A researcher uncovered a security exploit in Apple's latest OS X operating system that allows your Mac to grant privilege escalation to attackers. In turn, attackers can gain control and hijack your Mac.
The exploit affects systems running OS X Yosemite. Security researcher Stephan Esser discovered that the vulnerability was not present in the early OS X 10.11 El Capitan betas, but remains unpatched in OS X10.10.4 and the beta of OS X 10.10.5, so it remains unclear if Apple is aware of this vulnerability.
The vulnerability is the result of the way that errors are logged in OS X.
Changes to OS X that enables the vulnerability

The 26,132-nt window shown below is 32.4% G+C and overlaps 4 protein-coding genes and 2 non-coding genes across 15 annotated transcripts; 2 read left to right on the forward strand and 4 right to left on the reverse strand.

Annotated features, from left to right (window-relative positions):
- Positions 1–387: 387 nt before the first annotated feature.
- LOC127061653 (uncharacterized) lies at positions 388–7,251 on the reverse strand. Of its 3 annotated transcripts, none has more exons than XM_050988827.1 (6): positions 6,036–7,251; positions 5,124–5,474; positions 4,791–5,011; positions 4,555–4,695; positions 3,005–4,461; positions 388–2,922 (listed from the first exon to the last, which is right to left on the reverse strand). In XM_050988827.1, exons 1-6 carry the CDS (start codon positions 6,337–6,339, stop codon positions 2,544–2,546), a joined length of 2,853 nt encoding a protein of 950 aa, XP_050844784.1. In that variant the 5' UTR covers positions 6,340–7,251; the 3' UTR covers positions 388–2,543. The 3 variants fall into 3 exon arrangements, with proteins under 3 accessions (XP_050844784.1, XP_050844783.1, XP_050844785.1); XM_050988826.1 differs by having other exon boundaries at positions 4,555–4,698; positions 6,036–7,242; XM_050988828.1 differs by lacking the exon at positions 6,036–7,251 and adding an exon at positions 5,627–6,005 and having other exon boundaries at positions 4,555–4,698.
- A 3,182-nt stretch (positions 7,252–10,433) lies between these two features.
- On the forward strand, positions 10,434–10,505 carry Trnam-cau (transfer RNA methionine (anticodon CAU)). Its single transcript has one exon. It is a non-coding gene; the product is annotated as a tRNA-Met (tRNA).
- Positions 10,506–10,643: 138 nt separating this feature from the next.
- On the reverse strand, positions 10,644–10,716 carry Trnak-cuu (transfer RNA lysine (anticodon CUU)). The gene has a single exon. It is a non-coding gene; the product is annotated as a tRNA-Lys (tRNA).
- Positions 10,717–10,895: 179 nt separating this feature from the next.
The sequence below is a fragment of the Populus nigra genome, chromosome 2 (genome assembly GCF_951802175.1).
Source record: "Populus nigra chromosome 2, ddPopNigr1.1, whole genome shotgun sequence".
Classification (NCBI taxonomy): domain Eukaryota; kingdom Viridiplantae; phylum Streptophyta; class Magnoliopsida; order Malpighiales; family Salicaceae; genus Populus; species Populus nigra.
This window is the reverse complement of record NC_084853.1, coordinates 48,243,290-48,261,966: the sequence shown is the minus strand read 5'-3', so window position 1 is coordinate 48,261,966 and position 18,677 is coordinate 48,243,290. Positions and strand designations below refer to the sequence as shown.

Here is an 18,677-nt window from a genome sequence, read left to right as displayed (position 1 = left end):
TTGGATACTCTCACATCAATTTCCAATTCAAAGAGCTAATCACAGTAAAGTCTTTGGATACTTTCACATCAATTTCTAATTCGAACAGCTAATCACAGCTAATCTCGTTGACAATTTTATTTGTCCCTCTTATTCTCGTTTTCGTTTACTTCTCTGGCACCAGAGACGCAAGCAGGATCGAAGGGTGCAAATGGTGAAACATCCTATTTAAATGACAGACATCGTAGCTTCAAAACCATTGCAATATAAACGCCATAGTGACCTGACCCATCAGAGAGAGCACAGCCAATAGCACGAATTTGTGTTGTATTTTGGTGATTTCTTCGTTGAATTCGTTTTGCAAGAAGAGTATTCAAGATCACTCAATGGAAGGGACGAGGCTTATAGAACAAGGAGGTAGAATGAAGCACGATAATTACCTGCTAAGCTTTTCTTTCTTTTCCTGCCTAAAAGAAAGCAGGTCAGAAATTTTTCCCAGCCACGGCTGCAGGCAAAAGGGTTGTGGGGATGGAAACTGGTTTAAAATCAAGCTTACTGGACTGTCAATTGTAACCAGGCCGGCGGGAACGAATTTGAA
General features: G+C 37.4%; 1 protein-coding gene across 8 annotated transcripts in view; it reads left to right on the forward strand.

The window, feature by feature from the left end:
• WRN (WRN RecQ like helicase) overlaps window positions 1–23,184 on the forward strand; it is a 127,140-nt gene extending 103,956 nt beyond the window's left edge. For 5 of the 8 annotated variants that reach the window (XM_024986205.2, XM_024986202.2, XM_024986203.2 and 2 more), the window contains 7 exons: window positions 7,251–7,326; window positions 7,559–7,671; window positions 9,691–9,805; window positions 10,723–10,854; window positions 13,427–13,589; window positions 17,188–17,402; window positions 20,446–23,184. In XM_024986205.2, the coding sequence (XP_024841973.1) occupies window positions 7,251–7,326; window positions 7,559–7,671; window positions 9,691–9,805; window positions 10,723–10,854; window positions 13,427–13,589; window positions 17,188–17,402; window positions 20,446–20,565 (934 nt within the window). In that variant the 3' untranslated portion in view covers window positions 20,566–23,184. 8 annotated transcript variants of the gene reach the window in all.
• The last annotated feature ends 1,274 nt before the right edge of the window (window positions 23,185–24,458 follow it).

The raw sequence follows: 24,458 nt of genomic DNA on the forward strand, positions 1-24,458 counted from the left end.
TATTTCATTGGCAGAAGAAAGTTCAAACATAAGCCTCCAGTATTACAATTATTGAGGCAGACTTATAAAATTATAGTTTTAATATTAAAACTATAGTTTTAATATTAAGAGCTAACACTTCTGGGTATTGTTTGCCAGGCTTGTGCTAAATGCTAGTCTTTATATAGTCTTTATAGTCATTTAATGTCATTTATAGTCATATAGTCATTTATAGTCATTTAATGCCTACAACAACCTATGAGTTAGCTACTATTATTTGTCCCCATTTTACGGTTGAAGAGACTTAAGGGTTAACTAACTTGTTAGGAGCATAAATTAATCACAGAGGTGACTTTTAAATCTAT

Apple made changes to the dynamic linker dyld with the release of OS X Yosemite, allowing the DYLD_PRINT_TO_FILE to write errors to an arbitrary file.
Under normal circumstances, the dynamic linker would reject environmental variables passed to it for restricted files, but Apple didn't implement any safeguards in Yosemite. Because there are no restrictions, dyld will accept the error logging files, even for restricted root binaries.
The result, if exploited, would give hackers easy privilege escalation in Yosemite to hijack your Mac and take over control of your system.
Esser says that the vulnerability is no longer present in OS X 10.11 beta, but that the patch may have been accidental on Apple's part.
A fix for this vulnerability has been created by Esser, which you can download and install if you don't want to wait for Apple to release an official patch. The fix has been posted to GitHub.
- Read our coverage of OS X El Capitan